My book club just read Wolf Hall by Hilary Mantel. Actually, that's not quite true. Wolf Hall is the book we were suppose to read for discussion, but I was the only one who completed the book. Now, to be fair, several members of my book club are undergoing lifestyle changes: children going off to college, a change in job, things like that. Several work full time, or have to take college courses for certification purposes. I'm probably the only who is truly enjoying a lazy summer, sitting on my porch, writing blog entries, watching hummingbirds, listening to my iPod and reading.
There are about 10 of us in my book club. All of us hold at least a bachelor's degree, and several of us hold an advanced degree. I'm telling you this so that you understand that we're not dumb.
Despite my first paragraph, I don't really think that lack of time is what kept most of the women in my book club from finishing Wolf Hall. Rather, it was a lack of interest. Which is a shame, because the story was fascinating.
For those of you who don't know, Wolf Hall is part of the life of Thomas Cromwell (Oliver Cromwell was the great-great grandson of Thomas' sister, Kat). The story starts just before Thomas leaves home, the son of a blacksmith in Putney, journeys to mainland Europe to become a soldier and wool merchant, and eventually lawyer, banker and Secretary to Cardinal Wolsey, the Lord Chancellor of England during the reign of Henry VIII. The book chronicles Henry's desire to set his wife, Katherine of Aragon, aside so that he can marry his mistress, Anne Boleyn; the start of the English Reformation and Thomas Cromwell's Rise to Influence in Henry VIII's court. The book ends not long after the death of Sir Thomas More, Lord Chancellor of England after Cardinal Wolsey and Anne Boleyn's miscarriage of a child after the birth of Elizabeth. Most of the book encapsulates six or seven years.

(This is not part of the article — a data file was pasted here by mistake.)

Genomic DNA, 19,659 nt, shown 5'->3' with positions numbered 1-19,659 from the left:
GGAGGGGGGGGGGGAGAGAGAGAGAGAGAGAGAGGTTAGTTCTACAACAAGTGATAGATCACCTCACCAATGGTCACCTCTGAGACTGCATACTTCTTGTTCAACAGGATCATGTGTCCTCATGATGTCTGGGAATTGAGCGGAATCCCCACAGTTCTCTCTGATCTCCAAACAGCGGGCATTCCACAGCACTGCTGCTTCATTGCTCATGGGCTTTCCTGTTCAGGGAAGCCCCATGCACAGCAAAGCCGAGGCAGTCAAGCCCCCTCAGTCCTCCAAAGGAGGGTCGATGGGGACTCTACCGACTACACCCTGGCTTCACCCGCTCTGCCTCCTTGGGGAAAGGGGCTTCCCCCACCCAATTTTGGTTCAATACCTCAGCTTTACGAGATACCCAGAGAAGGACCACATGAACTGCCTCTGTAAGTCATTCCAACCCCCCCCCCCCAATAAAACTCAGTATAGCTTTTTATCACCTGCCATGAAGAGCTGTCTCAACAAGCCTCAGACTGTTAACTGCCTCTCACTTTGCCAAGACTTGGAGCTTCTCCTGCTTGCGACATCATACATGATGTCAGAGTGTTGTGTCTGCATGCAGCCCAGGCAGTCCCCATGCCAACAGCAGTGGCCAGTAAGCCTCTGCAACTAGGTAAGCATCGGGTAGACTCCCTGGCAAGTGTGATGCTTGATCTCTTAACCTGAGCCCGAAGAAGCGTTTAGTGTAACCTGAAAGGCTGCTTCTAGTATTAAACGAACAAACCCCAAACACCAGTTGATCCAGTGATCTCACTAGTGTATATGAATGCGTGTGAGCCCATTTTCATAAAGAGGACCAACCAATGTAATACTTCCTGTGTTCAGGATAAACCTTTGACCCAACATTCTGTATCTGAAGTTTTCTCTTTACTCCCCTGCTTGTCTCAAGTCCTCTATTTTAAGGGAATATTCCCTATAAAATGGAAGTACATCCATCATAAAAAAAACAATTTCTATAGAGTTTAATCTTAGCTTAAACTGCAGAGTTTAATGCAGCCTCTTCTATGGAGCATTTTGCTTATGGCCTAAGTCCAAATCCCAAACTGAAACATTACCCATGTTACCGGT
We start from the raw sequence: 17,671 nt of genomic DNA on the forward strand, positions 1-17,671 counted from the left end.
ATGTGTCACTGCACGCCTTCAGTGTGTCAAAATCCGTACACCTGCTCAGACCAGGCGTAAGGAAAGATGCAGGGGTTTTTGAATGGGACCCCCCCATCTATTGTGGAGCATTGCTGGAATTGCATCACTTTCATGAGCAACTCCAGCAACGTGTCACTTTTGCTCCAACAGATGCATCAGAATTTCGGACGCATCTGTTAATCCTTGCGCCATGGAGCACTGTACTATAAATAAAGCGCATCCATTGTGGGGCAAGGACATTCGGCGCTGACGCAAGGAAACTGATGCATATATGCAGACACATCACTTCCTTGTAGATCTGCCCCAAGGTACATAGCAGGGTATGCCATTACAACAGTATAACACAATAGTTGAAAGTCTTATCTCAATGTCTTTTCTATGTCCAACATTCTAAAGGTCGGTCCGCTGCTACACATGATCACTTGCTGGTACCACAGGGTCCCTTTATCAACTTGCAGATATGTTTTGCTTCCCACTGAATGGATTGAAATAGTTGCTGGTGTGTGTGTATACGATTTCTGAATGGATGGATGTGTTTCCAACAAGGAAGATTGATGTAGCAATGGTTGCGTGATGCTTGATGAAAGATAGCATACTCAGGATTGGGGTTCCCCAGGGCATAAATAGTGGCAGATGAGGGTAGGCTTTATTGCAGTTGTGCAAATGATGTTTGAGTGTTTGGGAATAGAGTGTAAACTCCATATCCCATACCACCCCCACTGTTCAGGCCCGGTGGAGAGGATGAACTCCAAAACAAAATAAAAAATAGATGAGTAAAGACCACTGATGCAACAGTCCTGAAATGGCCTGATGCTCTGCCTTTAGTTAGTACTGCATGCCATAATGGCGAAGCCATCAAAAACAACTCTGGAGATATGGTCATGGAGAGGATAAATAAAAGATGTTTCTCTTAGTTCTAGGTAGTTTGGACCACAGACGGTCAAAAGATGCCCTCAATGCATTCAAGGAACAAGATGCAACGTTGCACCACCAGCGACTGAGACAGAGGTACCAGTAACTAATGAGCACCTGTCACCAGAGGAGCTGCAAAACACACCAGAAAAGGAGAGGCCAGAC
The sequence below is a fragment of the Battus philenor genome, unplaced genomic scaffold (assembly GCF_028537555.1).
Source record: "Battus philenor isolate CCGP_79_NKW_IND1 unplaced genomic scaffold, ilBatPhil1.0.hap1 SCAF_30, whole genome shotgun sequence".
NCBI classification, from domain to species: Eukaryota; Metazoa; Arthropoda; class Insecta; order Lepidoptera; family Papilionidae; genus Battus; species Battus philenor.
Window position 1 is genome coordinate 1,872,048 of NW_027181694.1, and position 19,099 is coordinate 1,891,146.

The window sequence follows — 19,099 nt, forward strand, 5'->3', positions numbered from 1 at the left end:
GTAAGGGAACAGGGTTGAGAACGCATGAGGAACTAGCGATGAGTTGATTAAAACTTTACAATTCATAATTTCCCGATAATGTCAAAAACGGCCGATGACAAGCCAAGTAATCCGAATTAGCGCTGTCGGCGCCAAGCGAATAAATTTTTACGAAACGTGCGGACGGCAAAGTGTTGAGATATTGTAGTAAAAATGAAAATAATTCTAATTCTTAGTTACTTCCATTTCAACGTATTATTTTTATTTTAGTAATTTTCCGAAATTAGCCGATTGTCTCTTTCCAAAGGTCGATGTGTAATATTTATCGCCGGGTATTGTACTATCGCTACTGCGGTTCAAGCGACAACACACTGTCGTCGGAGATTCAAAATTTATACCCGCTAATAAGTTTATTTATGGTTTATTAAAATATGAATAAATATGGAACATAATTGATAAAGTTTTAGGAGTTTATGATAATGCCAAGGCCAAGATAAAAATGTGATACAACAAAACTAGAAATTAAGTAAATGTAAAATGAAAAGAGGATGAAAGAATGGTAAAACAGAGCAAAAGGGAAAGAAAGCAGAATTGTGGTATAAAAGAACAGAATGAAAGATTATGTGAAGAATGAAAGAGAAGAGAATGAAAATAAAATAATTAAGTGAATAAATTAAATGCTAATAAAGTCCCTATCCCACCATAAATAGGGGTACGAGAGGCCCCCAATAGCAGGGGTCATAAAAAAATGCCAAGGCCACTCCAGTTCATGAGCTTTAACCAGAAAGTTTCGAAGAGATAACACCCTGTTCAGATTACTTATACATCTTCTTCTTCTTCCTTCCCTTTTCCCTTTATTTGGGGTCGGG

Wolf Hall won the Man Booker Prize in 2009. So, it should be, you know, a really interesting book. Honestly, although I had a high interest in the subject, I didn't find Ms. Mantel's book that interesting. From the time I started the book to the time I finished the book was about two weeks, but I read probably 8 or 9 other books while reading Wolf Hall. Actual reading time was probably closer to 5 days, reading about 100 pages/day.
I think there are three weaknesses to Wolf Hall. The first is purely a style issue. Ms. Mantel describes things very sparingly, which is okay, because we are looking back almost 500 years. Details on how people looked, the exact clothes they wore at any given time, are going to be a little scanty. However, I felt sometimes like I was reading the action of a television show or movie, like I was listening to someone describing what was happening on a show while I was in another room. I see this as a weakness, but that's just my opinion.
The second weakness is the listing of the Cast of Characters. There are almost 100 characters in Wolf Hall, so part of me did appreciate the heads up of Who's Who. However, sometimes I feel that when an author uses the Cast of Characters, it means that he or she isn't going to take the time to really explain the relationship between the characters. For example, after Cromwell's wife Liz dies during a summer plague, her sister Johane moves in. It's apparent that she becomes important to Cromwell, but it's not until close to the end of the book that you realize that there was probably a sexual relationship between them-- but, you're not entirely sure if there was. In the Cast of Characters, she's only listed as "Johane Williamson, Liz's sister." Now, I can appreciate not wanting to give away plot details, but it would be nice to have this settled in your mind.
Which brings me to the third, and, in my opinion, the biggest weakness with Wolf Hall: the overuse of the pronoun "he." Most of the time, Ms. Mantel uses "he" to refer to Cromwell, but in a book where almost 2/3 of the characters are male, it can get a little confusing as to whom "he" refers. Consider this sentence from near the end of the novel: "The evening before Fisher is to die, he visits More." Now, you would be forgiven for thinking that "he" refers to Fisher. After all, in that sentence, there is one antecedent proper noun: Fisher. Therefore, "he" should be replacing Fisher. This is what I learned in my English classes (Thank you, Mr. Bailey). Mr. Bailey evidently was not Ms. Mantel's English teacher, because "he" actually refers to Cromwell. It's not until you read several sentences that you realize this (and then you go back because you think maybe you missed something that made that clear.).
So, would I recommend Wolf Hall? Guardedly, yes. If you have a strong interest in this time period, if you have a clear understanding of who the major players are (or can photocopy the Cast of Characters), then I think you'll appreciate this book. There were too many times when I was taken out of the story (meaning that I was too aware of reading a book), but it was an interesting read, nonetheless.